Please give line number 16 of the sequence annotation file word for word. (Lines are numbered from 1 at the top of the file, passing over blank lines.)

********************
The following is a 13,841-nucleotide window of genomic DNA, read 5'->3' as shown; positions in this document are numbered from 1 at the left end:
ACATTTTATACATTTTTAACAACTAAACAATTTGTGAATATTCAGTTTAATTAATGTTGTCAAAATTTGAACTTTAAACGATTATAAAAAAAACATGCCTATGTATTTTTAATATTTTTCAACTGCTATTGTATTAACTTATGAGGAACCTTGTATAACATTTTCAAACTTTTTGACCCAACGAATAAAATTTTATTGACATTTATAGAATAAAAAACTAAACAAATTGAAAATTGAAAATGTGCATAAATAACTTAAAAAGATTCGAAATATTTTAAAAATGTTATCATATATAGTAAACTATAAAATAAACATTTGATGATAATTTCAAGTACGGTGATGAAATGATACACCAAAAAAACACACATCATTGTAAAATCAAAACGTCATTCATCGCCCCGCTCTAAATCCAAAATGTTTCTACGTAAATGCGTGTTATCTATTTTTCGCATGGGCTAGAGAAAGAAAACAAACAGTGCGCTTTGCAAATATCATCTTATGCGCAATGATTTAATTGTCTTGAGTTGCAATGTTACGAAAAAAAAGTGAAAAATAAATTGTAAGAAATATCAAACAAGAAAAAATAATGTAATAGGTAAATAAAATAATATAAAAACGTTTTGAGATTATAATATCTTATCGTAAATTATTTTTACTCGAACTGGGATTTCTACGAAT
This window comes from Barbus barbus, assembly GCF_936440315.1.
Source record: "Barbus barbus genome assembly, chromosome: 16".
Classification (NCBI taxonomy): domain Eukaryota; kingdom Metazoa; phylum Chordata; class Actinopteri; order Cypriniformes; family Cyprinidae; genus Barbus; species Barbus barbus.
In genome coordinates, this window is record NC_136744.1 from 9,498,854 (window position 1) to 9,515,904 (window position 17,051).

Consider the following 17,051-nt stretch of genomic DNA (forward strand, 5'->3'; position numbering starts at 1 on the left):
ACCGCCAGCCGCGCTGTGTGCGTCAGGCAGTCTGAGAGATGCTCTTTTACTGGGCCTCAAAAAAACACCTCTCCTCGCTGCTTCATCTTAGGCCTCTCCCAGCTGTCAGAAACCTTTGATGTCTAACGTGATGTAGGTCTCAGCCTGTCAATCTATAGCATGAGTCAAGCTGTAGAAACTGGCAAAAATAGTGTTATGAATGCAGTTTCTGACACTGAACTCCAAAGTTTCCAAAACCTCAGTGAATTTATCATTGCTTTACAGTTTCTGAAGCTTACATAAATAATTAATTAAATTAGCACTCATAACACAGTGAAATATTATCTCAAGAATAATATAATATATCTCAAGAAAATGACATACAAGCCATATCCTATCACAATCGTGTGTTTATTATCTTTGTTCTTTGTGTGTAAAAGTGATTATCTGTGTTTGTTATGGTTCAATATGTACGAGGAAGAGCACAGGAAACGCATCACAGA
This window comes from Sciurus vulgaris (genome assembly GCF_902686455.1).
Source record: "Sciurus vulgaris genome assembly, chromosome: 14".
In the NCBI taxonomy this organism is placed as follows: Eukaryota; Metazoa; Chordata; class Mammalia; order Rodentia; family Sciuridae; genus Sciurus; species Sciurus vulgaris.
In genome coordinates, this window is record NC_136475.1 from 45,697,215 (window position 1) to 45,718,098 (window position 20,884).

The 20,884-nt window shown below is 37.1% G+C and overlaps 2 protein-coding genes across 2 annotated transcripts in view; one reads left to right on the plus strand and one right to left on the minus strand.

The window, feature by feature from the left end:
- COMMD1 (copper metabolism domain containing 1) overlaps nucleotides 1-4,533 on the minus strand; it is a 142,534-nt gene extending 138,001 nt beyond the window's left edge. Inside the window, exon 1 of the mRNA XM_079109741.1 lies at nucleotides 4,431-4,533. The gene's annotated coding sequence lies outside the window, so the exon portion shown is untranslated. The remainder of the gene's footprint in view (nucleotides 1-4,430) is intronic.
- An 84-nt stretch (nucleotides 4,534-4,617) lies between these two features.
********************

- An 84-nt stretch (nucleotides 4,534-4,617) lies between these two features.